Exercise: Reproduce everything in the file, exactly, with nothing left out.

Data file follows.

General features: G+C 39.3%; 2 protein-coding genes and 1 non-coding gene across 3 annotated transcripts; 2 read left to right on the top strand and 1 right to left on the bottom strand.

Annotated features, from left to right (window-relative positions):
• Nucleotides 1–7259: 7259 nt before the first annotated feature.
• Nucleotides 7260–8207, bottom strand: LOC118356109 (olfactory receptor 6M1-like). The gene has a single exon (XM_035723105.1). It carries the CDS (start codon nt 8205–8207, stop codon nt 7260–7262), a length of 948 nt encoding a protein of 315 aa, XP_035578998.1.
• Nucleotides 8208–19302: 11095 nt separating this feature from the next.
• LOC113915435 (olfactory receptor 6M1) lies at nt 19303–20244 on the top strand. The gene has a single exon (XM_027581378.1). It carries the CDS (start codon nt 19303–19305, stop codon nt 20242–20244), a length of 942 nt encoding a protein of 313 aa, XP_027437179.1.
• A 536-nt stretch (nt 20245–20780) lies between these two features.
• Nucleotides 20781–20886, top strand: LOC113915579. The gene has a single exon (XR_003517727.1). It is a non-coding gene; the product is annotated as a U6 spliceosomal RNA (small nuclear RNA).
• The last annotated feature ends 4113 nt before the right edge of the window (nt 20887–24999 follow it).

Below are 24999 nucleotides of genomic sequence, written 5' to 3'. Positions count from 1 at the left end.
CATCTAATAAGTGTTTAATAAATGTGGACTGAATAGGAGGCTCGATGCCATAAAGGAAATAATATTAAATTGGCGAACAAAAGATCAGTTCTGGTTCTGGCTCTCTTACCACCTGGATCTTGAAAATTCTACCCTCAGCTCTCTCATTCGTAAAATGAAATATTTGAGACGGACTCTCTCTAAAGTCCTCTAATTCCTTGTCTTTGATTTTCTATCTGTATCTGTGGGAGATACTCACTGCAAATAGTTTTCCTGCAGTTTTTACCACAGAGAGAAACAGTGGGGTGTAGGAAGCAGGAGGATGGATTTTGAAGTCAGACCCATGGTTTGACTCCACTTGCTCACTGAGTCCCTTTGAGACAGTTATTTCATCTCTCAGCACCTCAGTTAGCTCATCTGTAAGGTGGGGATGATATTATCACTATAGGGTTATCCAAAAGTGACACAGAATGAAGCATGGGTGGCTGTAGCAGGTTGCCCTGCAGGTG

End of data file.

General features: G+C 39.3%; 2 protein-coding genes and 1 non-coding gene across 3 annotated transcripts; 2 read left to right on the top strand and 1 right to left on the bottom strand.

Annotated features, from left to right (window-relative positions):
• Nucleotides 1–7259: 7259 nt before the first annotated feature.
• Nucleotides 7260–8207, bottom strand: LOC118356109 (olfactory receptor 6M1-like). The gene has a single exon (XM_035723105.1). It carries the CDS (start codon nt 8205–8207, stop codon nt 7260–7262), a length of 948 nt encoding a protein of 315 aa, XP_035578998.1.
• Nucleotides 8208–19302: 11095 nt separating this feature from the next.
• LOC113915435 (olfactory receptor 6M1) lies at nt 19303–20244 on the top strand. The gene has a single exon (XM_027581378.1). It carries the CDS (start codon nt 19303–19305, stop codon nt 20242–20244), a length of 942 nt encoding a protein of 313 aa, XP_027437179.1.
• A 536-nt stretch (nt 20245–20780) lies between these two features.
• Nucleotides 20781–20886, top strand: LOC113915579. The gene has a single exon (XR_003517727.1). It is a non-coding gene; the product is annotated as a U6 spliceosomal RNA (small nuclear RNA).
• The last annotated feature ends 4113 nt before the right edge of the window (nt 20887–24999 follow it).

Below are 24999 nucleotides of genomic sequence, written 5' to 3'. Positions count from 1 at the left end.
CATCTAATAAGTGTTTAATAAATGTGGACTGAATAGGAGGCTCGATGCCATAAAGGAAATAATATTAAATTGGCGAACAAAAGATCAGTTCTGGTTCTGGCTCTCTTACCACCTGGATCTTGAAAATTCTACCCTCAGCTCTCTCATTCGTAAAATGAAATATTTGAGACGGACTCTCTCTAAAGTCCTCTAATTCCTTGTCTTTGATTTTCTATCTGTATCTGTGGGAGATACTCACTGCAAATAGTTTTCCTGCAGTTTTTACCACAGAGAGAAACAGTGGGGTGTAGGAAGCAGGAGGATGGATTTTGAAGTCAGACCCATGGTTTGACTCCACTTGCTCACTGAGTCCCTTTGAGACAGTTATTTCATCTCTCAGCACCTCAGTTAGCTCATCTGTAAGGTGGGGATGATATTATCACTATAGGGTTATCCAAAAGTGACACAGAATGAAGCATGGGTGGCTGTAGCAGGTTGCCCTGCAGGTG